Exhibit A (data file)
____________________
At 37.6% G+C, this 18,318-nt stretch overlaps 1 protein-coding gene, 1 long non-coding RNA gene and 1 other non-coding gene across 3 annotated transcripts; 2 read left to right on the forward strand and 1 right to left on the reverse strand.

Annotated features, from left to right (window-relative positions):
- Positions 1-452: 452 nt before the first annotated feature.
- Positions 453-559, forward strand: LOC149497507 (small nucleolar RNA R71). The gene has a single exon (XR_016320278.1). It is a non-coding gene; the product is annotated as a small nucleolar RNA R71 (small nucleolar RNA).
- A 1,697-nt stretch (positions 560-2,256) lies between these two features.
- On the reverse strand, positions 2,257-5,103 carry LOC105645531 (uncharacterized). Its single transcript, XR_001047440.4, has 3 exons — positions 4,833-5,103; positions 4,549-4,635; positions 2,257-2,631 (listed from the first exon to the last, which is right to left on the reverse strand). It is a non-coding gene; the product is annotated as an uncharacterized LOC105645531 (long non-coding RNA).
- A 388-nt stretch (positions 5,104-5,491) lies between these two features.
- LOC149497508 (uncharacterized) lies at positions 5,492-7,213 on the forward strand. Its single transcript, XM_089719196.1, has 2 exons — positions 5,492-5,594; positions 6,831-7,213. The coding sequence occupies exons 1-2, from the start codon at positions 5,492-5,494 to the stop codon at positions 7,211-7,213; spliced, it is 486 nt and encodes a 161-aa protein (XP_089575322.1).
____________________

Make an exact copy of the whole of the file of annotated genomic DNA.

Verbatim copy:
At 37.6% G+C, this 18,318-nt stretch overlaps 1 protein-coding gene, 1 long non-coding RNA gene and 1 other non-coding gene across 3 annotated transcripts; 2 read left to right on the forward strand and 1 right to left on the reverse strand.

Annotated features, from left to right (window-relative positions):
- Positions 1-452: 452 nt before the first annotated feature.
- Positions 453-559, forward strand: LOC149497507 (small nucleolar RNA R71). The gene has a single exon (XR_016320278.1). It is a non-coding gene; the product is annotated as a small nucleolar RNA R71 (small nucleolar RNA).
- A 1,697-nt stretch (positions 560-2,256) lies between these two features.
- On the reverse strand, positions 2,257-5,103 carry LOC105645531 (uncharacterized). Its single transcript, XR_001047440.4, has 3 exons — positions 4,833-5,103; positions 4,549-4,635; positions 2,257-2,631 (listed from the first exon to the last, which is right to left on the reverse strand). It is a non-coding gene; the product is annotated as an uncharacterized LOC105645531 (long non-coding RNA).
- A 388-nt stretch (positions 5,104-5,491) lies between these two features.
- LOC149497508 (uncharacterized) lies at positions 5,492-7,213 on the forward strand. Its single transcript, XM_089719196.1, has 2 exons — positions 5,492-5,594; positions 6,831-7,213. The coding sequence occupies exons 1-2, from the start codon at positions 5,492-5,494 to the stop codon at positions 7,211-7,213; spliced, it is 486 nt and encodes a 161-aa protein (XP_089575322.1).